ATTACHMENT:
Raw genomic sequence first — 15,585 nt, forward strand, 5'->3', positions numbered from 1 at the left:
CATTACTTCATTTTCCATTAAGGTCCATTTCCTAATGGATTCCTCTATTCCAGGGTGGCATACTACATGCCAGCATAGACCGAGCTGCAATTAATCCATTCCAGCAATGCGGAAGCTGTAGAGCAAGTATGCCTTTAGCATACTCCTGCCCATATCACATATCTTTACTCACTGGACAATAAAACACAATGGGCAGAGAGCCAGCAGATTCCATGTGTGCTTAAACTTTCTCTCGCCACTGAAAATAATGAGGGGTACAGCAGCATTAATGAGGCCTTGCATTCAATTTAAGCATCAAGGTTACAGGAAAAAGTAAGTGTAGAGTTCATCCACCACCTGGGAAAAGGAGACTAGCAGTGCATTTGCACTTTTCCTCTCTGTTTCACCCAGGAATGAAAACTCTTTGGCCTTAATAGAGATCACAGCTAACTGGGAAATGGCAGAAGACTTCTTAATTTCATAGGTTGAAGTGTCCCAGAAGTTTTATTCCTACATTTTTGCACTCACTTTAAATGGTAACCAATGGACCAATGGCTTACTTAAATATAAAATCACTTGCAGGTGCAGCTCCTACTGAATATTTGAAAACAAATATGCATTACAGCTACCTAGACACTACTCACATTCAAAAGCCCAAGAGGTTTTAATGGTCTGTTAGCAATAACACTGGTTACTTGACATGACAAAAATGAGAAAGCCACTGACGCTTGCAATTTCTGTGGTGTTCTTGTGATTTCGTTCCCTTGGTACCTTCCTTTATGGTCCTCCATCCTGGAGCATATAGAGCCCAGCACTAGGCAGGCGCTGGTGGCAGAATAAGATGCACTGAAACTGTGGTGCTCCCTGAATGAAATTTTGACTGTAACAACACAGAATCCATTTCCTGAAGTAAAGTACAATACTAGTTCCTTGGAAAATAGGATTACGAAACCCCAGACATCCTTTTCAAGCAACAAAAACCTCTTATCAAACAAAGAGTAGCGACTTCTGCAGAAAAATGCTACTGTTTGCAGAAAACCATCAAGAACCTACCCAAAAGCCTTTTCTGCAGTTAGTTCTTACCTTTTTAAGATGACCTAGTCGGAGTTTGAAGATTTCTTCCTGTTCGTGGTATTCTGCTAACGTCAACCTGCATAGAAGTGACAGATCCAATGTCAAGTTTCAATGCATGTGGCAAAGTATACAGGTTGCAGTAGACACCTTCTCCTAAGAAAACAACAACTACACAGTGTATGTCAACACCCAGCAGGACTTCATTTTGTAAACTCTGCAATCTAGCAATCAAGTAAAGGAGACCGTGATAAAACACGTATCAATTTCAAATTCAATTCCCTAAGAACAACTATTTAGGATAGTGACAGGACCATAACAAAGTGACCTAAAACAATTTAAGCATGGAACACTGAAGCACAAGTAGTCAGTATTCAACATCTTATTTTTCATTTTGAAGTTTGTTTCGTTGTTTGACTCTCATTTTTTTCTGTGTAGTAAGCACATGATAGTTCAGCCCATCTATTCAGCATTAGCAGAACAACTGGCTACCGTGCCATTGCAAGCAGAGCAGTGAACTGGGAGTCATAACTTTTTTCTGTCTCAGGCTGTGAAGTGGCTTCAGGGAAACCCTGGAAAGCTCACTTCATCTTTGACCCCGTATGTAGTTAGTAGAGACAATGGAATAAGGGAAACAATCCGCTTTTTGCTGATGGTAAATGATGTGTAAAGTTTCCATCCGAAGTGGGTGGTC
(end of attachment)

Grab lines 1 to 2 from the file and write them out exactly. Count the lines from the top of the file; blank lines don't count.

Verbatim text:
Raw genomic sequence first — 15,585 nt, forward strand, 5'->3', positions numbered from 1 at the left:
CATTACTTCATTTTCCATTAAGGTCCATTTCCTAATGGATTCCTCTATTCCAGGGTGGCATACTACATGCCAGCATAGACCGAGCTGCAATTAATCCATTCCAGCAATGCGGAAGCTGTAGAGCAAGTATGCCTTTAGCATACTCCTGCCCATATCACATATCTTTACTCACTGGACAATAAAACACAATGGGCAGAGAGCCAGCAGATTCCATGTGTGCTTAAACTTTCTCTCGCCACTGAAAATAATGAGGGGTACAGCAGCATTAATGAGGCCTTGCATTCAATTTAAGCATCAAGGTTACAGGAAAAAGTAAGTGTAGAGTTCATCCACCACCTGGGAAAAGGAGACTAGCAGTGCATTTGCACTTTTCCTCTCTGTTTCACCCAGGAATGAAAACTCTTTGGCCTTAATAGAGATCACAGCTAACTGGGAAATGGCAGAAGACTTCTTAATTTCATAGGTTGAAGTGTCCCAGAAGTTTTATTCCTACATTTTTGCACTCACTTTAAATGGTAACCAATGGACCAATGGCTTACTTAAATATAAAATCACTTGCAGGTGCAGCTCCTACTGAATATTTGAAAACAAATATGCATTACAGCTACCTAGACACTACTCACATTCAAAAGCCCAAGAGGTTTTAATGGTCTGTTAGCAATAACACTGGTTACTTGACATGACAAAAATGAGAAAGCCACTGACGCTTGCAATTTCTGTGGTGTTCTTGTGATTTCGTTCCCTTGGTACCTTCCTTTATGGTCCTCCATCCTGGAGCATATAGAGCCCAGCACTAGGCAGGCGCTGGTGGCAGAATAAGATGCACTGAAACTGTGGTGCTCCCTGAATGAAATTTTGACTGTAACAACACAGAATCCATTTCCTGAAGTAAAGTACAATACTAGTTCCTTGGAAAATAGGATTACGAAACCCCAGACATCCTTTTCAAGCAACAAAAACCTCTTATCAAACAAAGAGTAGCGACTTCTGCAGAAAAATGCTACTGTTTGCAGAAAACCATCAAGAACCTACCCAAAAGCCTTTTCTGCAGTTAGTTCTTACCTTTTTAAGATGACCTAGTCGGAGTTTGAAGATTTCTTCCTGTTCGTGGTATTCTGCTAACGTCAACCTGCATAGAAGTGACAGATCCAATGTCAAGTTTCAATGCATGTGGCAAAGTATACAGGTTGCAGTAGACACCTTCTCCTAAGAAAACAACAACTACACAGTGTATGTCAACACCCAGCAGGACTTCATTTTGTAAACTCTGCAATCTAGCAATCAAGTAAAGGAGACCGTGATAAAACACGTATCAATTTCAAATTCAATTCCCTAAGAACAACTATTTAGGATAGTGACAGGACCATAACAAAGTGACCTAAAACAATTTAAGCATGGAACACTGAAGCACAAGTAGTCAGTATTCAACATCTTATTTTTCATTTTGAAGTTTGTTTCGTTGTTTGACTCTCATTTTTTTCTGTGTAGTAAGCACATGATAGTTCAGCCCATCTATTCAGCATTAGCAGAACAACTGGCTACCGTGCCATTGCAAGCAGAGCAGTGAACTGGGAGTCATAACTTTTTTCTGTCTCAGGCTGTGAAGTGGCTTCAGGGAAACCCTGGAAAGCTCACTTCATCTTTGACCCCGTATGTAGTTAGTAGAGACAATGGAATAAGGGAAACAATCCGCTTTTTGCTGATGGTAAATGATGTGTAAAGTTTCCATCCGAAGTGGGTGGTC